Countries, regions and communities recognize the necessity to specialize
in order to realize their comparative advantages. The costs:of self sufficiency
are too high. However, they also are willing to sacrifice some level of economic
gain from specialization to maintain a degree of economic security.

The costs of self sufficiency in farming also are too high. Farmers will
continue to specialize to some extent and will use some external inputs.
However, highly specialized systems are risky. They may not be resistant,
resilient or regenerative and thus may not be sustainable over time.

In summary, farm policy may be required in some cases to make more

ecologically sustainable farming systems economically sustainable as well. In
some cases, research and extension of new technology may be required to develop
farming systems that are both ecologically sound and economically viable.

However, there-is-a general tendency for economic and cultural trends that
are logical at one point to progress beyond the point of logical adoption at a
later point in time. This tendency is responsible for business cycles, commodity
price cycles and cyclical social phenomena.

The trend toward input intensive, specialized farming systems may have gone
beyond it, logical point of progression. If so many farmers may have an economic
as well an ecological incentive to move toward more -austainable farming systems
even with existing technology and existing farm policies.

Sustainable Strategies for Agriculture.

The philosophical foundation of sustainability is found within the concept
of agroecology. Agroecology is a synthesis of agriculture and ecology (Altieri).
The fundamental purpose of agriculture is to enhnr. rh. produrri irt Oy nat.r
in ways that favor man relative to other species. However, for agriculture to
be sustainable, it must be compatible with its physical and social environment.

Man is seen as only one component of an essentially interrelated ecosystem.
The ecosystem includes other people and societies as well as physical resources
such as soil, water and air. Attempts to shift the balance too far in favor of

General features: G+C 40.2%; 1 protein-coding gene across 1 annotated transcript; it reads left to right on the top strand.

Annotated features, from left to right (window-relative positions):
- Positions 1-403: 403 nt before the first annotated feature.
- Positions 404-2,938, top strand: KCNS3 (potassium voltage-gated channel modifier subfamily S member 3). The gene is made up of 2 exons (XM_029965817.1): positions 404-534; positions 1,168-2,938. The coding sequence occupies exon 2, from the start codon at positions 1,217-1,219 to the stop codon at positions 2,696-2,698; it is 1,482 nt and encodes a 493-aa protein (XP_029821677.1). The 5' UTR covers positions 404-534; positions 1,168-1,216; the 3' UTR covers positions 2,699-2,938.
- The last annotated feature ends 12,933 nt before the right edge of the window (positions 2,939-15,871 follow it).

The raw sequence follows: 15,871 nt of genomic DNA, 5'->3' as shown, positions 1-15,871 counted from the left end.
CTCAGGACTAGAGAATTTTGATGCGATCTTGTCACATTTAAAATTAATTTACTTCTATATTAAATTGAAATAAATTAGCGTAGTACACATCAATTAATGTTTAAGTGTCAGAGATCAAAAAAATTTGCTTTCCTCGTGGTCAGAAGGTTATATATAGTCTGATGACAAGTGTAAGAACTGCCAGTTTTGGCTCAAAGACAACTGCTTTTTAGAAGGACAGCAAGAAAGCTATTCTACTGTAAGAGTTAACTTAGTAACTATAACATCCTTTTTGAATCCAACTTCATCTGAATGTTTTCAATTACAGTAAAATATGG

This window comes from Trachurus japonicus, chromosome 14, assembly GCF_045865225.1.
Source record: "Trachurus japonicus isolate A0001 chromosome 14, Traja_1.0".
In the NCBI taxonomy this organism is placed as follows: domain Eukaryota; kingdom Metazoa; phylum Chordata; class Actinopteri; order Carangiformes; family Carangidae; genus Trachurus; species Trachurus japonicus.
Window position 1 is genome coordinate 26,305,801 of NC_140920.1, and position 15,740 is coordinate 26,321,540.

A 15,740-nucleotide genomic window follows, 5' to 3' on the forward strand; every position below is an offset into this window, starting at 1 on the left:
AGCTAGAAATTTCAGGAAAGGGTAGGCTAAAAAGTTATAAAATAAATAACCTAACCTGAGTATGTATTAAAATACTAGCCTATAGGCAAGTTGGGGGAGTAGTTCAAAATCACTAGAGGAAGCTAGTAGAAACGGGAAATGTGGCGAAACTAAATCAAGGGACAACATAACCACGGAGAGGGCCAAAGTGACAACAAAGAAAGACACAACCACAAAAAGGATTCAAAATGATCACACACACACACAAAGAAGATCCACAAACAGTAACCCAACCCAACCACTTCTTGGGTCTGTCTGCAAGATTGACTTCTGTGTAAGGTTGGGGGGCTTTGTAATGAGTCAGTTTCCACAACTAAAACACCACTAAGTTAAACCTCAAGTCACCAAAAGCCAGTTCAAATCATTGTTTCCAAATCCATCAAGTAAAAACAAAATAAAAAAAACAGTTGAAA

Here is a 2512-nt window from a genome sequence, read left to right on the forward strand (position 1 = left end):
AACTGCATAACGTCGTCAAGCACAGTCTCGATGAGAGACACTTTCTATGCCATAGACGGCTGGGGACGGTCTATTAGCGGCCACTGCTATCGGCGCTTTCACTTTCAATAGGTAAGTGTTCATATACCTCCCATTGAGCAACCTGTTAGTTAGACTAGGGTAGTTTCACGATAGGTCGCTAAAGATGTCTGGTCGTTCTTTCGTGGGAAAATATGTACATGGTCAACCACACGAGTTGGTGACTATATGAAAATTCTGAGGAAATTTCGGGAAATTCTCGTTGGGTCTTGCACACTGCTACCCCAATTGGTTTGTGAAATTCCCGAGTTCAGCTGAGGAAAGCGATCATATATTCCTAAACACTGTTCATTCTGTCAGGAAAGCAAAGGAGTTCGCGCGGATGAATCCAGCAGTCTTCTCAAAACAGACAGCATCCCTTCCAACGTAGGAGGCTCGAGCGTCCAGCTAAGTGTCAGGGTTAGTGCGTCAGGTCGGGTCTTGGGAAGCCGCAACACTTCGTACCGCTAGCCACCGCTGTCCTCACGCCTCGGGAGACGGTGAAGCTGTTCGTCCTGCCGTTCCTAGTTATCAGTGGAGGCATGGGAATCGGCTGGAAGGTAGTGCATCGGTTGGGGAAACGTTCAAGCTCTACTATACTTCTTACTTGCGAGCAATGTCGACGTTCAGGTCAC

man over other species, or in favor of some people relative to others, or in
favor on one generation relative to others may destroy the critical ecological
balance and eventually destroy mankind.

Ultimately, sustainable agricultural systems must reflect the inherent
interrelationships among man and the other elements of his physical and
socioeconomic environment. Thus, the objective oi agroecology is to enhance
nature rather than replace nature, to work with nature rather than conquer

There are three basic strategies for developing more anaainable farming
systems. The first is to increase input efficiency within specialized systems,
the second is to develop more efficient diversified farming systems and the third
is to develop profitable markets for commodities that can he pr"',r"> uih fewer
external inouts.

Increased Input Efficiency Current environmental risks may be more a
result of misuse than of use of external inputs. ome environmentalist contend
that any use of synthetic chemicals in any amount in farming represents a
unacceptable risk to the environment. However, the general public is much more
concerned about measurable chemical residues in food and water supplies than
about the fact that synthetic chemicals are used at all.

Some ecologists content that specialized monoculture systems of farming
are inherently unsustainable (Altieri). In a long run, philosophical sense this
contention may be valid. However, the greatest current threat to sustainability

seems to stem from conventional production practices which support specialized
farming systems rather than from specialization per se.

Regardless of their longer run sustainability, -current environmental and
resource risks could be rpi--^d through more efficient use of inputs in
specialized farming systems. In fact, greater input efficiency in larger
specialized operations quite likely represents the greatest potential for
reducing environmental risk from farming over the next decade.

Increased input efficiency is possible with existing technologies.
Application rates, timing and placement of fertilizer is one area for potential
improvement in efficiency and sustainability. For example, nitrogen applied in
the right amount at the right time at the right place will be used by the plant
and will not contaminate water supplies. Wasted nitrogen contributes cost but
no returns to the economics of crop production. Thus, more efficient nitrogen
application through soil testing, tissue testing, banding and split applications
could increase the ecologic and economic sustainability of crop production

Similar possibilities for greater sustainability exists for use of
insecticides, herbicides and other pesticides even in specialized farming
operations. Pesticides applied at the right time and right place may control
pests more effectively at lower rates of application. More effective pest
control at lower levels of use reduces environmental risks and increases economic

Resource conservation also may be achieved through more efficient resource
management. For example, efficient irrigation scheduling may reduce crop stress
while cutting use of water and energy. More predictable growth may allow more
effective use of fertilizer and other inputs as well. Reduced tillage can reduce
soil loss and cut energy inputs without sacrificing profitability in many

Some intensively managed systems may use more rather than fewer external
inputs. Some reduced tillage systems may require greater use of pesticides, at
least in the short run. However, greater input efficiency means fewer inputs
per unit of output and less potential negative spill over of inputs into the
environment. Thus, net gains in sustainability may be possible through greater
input efficiency without changing basic cropping systems.

Diversified Farming Systems. The greatest long run promise for
sustainability seems to lie with a return to more diversified systems of fArmine.